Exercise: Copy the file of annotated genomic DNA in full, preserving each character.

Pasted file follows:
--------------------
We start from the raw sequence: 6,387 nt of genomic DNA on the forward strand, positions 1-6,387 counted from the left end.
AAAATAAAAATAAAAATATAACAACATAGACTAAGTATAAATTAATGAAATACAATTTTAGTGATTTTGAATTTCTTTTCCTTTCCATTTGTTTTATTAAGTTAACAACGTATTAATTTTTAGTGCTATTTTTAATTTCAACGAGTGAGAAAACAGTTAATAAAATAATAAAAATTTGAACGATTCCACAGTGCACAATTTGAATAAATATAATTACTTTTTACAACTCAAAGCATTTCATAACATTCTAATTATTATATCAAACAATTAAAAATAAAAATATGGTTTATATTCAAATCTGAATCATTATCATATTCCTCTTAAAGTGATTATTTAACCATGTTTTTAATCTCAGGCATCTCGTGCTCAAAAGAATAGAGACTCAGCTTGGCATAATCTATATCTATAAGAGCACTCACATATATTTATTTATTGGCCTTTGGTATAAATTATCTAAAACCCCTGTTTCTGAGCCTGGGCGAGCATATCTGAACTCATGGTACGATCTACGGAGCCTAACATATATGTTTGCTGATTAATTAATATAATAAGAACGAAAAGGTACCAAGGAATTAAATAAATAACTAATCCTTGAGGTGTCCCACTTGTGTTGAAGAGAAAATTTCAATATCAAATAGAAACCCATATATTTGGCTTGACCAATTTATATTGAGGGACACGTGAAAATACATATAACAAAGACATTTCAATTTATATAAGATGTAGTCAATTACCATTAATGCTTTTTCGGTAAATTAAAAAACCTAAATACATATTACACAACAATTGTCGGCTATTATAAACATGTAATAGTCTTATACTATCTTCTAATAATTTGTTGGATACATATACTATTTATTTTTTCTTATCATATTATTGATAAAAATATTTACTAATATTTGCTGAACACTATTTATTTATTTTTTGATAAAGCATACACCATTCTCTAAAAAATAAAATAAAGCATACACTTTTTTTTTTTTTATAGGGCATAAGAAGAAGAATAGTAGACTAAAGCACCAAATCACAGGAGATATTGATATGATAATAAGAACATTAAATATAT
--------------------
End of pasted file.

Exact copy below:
We start from the raw sequence: 6,387 nt of genomic DNA on the forward strand, positions 1-6,387 counted from the left end.
AAAATAAAAATAAAAATATAACAACATAGACTAAGTATAAATTAATGAAATACAATTTTAGTGATTTTGAATTTCTTTTCCTTTCCATTTGTTTTATTAAGTTAACAACGTATTAATTTTTAGTGCTATTTTTAATTTCAACGAGTGAGAAAACAGTTAATAAAATAATAAAAATTTGAACGATTCCACAGTGCACAATTTGAATAAATATAATTACTTTTTACAACTCAAAGCATTTCATAACATTCTAATTATTATATCAAACAATTAAAAATAAAAATATGGTTTATATTCAAATCTGAATCATTATCATATTCCTCTTAAAGTGATTATTTAACCATGTTTTTAATCTCAGGCATCTCGTGCTCAAAAGAATAGAGACTCAGCTTGGCATAATCTATATCTATAAGAGCACTCACATATATTTATTTATTGGCCTTTGGTATAAATTATCTAAAACCCCTGTTTCTGAGCCTGGGCGAGCATATCTGAACTCATGGTACGATCTACGGAGCCTAACATATATGTTTGCTGATTAATTAATATAATAAGAACGAAAAGGTACCAAGGAATTAAATAAATAACTAATCCTTGAGGTGTCCCACTTGTGTTGAAGAGAAAATTTCAATATCAAATAGAAACCCATATATTTGGCTTGACCAATTTATATTGAGGGACACGTGAAAATACATATAACAAAGACATTTCAATTTATATAAGATGTAGTCAATTACCATTAATGCTTTTTCGGTAAATTAAAAAACCTAAATACATATTACACAACAATTGTCGGCTATTATAAACATGTAATAGTCTTATACTATCTTCTAATAATTTGTTGGATACATATACTATTTATTTTTTCTTATCATATTATTGATAAAAATATTTACTAATATTTGCTGAACACTATTTATTTATTTTTTGATAAAGCATACACCATTCTCTAAAAAATAAAATAAAGCATACACTTTTTTTTTTTTTATAGGGCATAAGAAGAAGAATAGTAGACTAAAGCACCAAATCACAGGAGATATTGATATGATAATAAGAACATTAAATATAT